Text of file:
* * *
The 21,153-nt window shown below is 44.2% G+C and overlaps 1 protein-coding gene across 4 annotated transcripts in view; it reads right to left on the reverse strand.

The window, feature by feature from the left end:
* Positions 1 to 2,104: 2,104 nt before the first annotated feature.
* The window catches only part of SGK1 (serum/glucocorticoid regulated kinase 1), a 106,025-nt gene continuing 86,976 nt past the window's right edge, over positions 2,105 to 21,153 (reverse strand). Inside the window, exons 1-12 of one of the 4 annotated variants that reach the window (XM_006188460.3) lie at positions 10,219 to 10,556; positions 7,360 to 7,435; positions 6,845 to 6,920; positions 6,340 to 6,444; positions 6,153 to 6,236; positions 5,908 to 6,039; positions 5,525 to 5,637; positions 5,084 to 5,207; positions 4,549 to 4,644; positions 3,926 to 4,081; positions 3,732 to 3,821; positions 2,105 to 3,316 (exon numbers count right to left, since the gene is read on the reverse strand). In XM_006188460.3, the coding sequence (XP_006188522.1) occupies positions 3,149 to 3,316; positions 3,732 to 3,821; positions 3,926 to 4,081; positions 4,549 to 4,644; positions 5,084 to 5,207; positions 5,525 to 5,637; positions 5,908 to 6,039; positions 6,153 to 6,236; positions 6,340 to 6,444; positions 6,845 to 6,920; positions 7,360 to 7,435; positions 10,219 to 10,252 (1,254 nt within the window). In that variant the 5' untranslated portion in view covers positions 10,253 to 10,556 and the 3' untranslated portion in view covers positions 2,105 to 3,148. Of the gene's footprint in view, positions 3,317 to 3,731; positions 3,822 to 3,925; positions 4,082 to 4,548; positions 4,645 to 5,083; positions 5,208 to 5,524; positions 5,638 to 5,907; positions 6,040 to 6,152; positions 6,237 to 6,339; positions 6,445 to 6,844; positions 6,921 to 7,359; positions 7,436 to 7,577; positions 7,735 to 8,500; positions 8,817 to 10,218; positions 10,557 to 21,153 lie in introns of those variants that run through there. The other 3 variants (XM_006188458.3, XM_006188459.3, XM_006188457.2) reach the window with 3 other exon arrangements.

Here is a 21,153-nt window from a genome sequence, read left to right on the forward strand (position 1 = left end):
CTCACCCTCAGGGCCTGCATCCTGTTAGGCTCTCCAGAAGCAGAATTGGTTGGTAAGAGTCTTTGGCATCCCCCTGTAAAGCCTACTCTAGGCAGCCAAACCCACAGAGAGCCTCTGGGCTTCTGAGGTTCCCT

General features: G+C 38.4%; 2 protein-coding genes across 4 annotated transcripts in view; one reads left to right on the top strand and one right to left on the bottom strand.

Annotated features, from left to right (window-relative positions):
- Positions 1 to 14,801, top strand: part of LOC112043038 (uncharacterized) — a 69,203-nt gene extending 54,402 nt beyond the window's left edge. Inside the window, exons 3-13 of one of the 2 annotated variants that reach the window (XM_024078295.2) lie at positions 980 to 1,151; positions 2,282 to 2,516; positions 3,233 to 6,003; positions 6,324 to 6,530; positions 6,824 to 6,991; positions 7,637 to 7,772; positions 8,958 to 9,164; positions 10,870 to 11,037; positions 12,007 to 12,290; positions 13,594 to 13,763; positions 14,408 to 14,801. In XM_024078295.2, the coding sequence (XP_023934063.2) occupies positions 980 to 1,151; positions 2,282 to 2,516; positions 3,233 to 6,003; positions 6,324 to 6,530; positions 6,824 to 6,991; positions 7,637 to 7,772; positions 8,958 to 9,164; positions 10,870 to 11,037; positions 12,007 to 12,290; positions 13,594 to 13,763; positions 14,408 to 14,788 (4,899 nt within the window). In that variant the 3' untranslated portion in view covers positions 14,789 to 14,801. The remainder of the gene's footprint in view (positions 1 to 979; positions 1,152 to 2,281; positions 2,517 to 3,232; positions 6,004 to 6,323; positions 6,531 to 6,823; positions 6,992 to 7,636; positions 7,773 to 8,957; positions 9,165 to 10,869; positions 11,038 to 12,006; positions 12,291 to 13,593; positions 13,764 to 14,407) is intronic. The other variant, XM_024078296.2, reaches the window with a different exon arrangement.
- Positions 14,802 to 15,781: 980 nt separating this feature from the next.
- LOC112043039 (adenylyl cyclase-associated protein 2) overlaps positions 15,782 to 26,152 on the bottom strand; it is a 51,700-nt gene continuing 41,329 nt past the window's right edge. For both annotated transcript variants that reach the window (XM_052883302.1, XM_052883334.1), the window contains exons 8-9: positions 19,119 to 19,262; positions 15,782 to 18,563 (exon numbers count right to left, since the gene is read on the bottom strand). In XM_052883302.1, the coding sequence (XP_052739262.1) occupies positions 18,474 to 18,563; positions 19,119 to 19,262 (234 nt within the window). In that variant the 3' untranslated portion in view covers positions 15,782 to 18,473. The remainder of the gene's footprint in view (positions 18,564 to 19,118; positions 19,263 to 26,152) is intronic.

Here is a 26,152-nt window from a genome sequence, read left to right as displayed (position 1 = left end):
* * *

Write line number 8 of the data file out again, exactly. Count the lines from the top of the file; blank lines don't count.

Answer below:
Annotated features, from left to right (window-relative positions):